Since the pandemic began, we have remained very active as a parish. We began live-streaming Sunday Mass early on, and also provided other virtual talks and times of prayer for our parishioners. We have been able to keep the church open every day from 8 a.m. to 6 p.m. since March, with professional cleaning each day, and we have had Eucharistic Adoration during much of that time. Also, there have been outdoor confessions every Saturday since April. Once we were able to return to the public celebration of the Mass, we began having outdoor Mass every Sunday, and this has been a great success for the past eight weeks. We have also had outdoor adoration services and other events as well. Throughout the pandemic, we focused on finding ways to bring God into the lives and homes of our parishioners at a time when we all recognized a greater need to depend on and trust in God. By having the church open safely as a place of prayer and through our virtual ministry, we were able to keep in touch with our parishioners and help them to know that we were with them, and more importantly, that God was with them.
I have learned so much from Father Jim DiPerri, Father Bill English, who is in residence, and the parochial vicar Father Francis Pham. These three priests have each offered their example of priestly ministry and service to me, and I am forever grateful to them. Father English is celebrating his 60th anniversary of ordination this year, and he has been a great source of wisdom for me.
These past few months have been difficult for everyone, and there isn’t some aspect of our society that hasn’t been affected by the pandemic. For me, it has been difficult having to wait a few more months for priestly ordination. My childhood pastor, Father Eugene Sullivan, wrote me a note in which he encouraged me to look to our Blessed Mother for inspiration at this time. As he pointed out, Mary went through many periods of waiting in her life — waiting for God’s plan for her life and His plan for salvation to unfold. This current time of waiting, though a challenge, has also been a great blessing for me because I have been able to see the Holy Spirit at work right before my eyes. These past years at St. John’s and these more recent months at Our Lady’s Parish have made me well prepared to begin life as a priest.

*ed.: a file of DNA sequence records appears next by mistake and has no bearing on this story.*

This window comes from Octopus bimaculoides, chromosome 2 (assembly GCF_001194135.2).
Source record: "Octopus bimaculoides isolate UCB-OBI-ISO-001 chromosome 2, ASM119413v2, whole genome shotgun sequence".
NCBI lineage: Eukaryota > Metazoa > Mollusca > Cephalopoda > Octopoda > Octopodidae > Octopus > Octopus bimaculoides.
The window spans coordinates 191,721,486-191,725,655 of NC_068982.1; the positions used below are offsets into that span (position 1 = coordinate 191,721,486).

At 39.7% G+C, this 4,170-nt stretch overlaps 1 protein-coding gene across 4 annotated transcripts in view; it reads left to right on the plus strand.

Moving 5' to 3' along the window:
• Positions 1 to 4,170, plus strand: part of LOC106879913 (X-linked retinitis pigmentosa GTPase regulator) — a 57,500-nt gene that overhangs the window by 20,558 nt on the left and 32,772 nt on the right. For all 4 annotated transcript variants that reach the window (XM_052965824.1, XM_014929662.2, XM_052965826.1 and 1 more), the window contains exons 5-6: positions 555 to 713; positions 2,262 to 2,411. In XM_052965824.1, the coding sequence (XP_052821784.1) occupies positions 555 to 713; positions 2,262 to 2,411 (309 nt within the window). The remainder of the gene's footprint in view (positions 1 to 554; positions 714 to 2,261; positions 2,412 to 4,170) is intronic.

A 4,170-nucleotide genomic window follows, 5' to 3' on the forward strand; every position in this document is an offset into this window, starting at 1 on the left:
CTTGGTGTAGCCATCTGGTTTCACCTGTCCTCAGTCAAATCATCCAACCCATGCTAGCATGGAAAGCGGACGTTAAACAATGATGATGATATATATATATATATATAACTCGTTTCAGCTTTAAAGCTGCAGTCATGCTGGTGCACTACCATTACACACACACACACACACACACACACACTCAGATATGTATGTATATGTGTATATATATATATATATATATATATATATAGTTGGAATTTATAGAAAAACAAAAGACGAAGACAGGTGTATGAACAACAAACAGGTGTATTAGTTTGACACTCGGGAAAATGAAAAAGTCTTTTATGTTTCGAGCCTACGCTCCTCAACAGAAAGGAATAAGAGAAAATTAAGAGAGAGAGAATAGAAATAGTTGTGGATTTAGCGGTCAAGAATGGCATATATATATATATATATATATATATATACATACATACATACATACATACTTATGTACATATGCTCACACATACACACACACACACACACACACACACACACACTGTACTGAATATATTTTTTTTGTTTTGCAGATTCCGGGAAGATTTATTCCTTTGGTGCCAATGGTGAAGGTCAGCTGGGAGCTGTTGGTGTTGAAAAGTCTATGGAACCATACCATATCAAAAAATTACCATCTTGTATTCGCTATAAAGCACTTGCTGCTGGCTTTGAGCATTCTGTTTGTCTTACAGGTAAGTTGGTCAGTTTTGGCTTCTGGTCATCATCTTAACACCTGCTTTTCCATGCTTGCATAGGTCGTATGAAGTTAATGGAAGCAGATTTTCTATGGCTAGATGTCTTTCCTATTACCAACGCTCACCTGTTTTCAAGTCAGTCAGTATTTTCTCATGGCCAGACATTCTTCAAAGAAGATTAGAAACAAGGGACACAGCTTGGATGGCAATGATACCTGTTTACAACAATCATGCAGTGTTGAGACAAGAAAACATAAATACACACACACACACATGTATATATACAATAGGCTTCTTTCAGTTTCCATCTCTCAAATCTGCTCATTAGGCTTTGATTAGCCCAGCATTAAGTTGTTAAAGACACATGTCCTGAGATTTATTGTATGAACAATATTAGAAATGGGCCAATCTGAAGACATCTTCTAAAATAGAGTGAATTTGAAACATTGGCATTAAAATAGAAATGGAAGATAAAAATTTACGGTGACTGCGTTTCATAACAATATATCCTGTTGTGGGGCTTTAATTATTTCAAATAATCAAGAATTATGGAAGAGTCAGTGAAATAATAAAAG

I continue to await the day of my ordination, which is sure to be a day of great rejoicing. As I look back on my life thus far, it is so very clear to me that God does want me to be a priest, and I am so very grateful for all of the people he has put in my life to help me get to this point. I am struck with a sense of gratitude for all the blessings that I have received and humility for the great gift, which I anticipate receiving on Aug. 1, when I will become a priest of Jesus Christ forever!
Please pray for my classmates and me as we make final preparations for ordination, and if you are able, join us in prayer by watching the ordination on CatholicTV. God bless you all!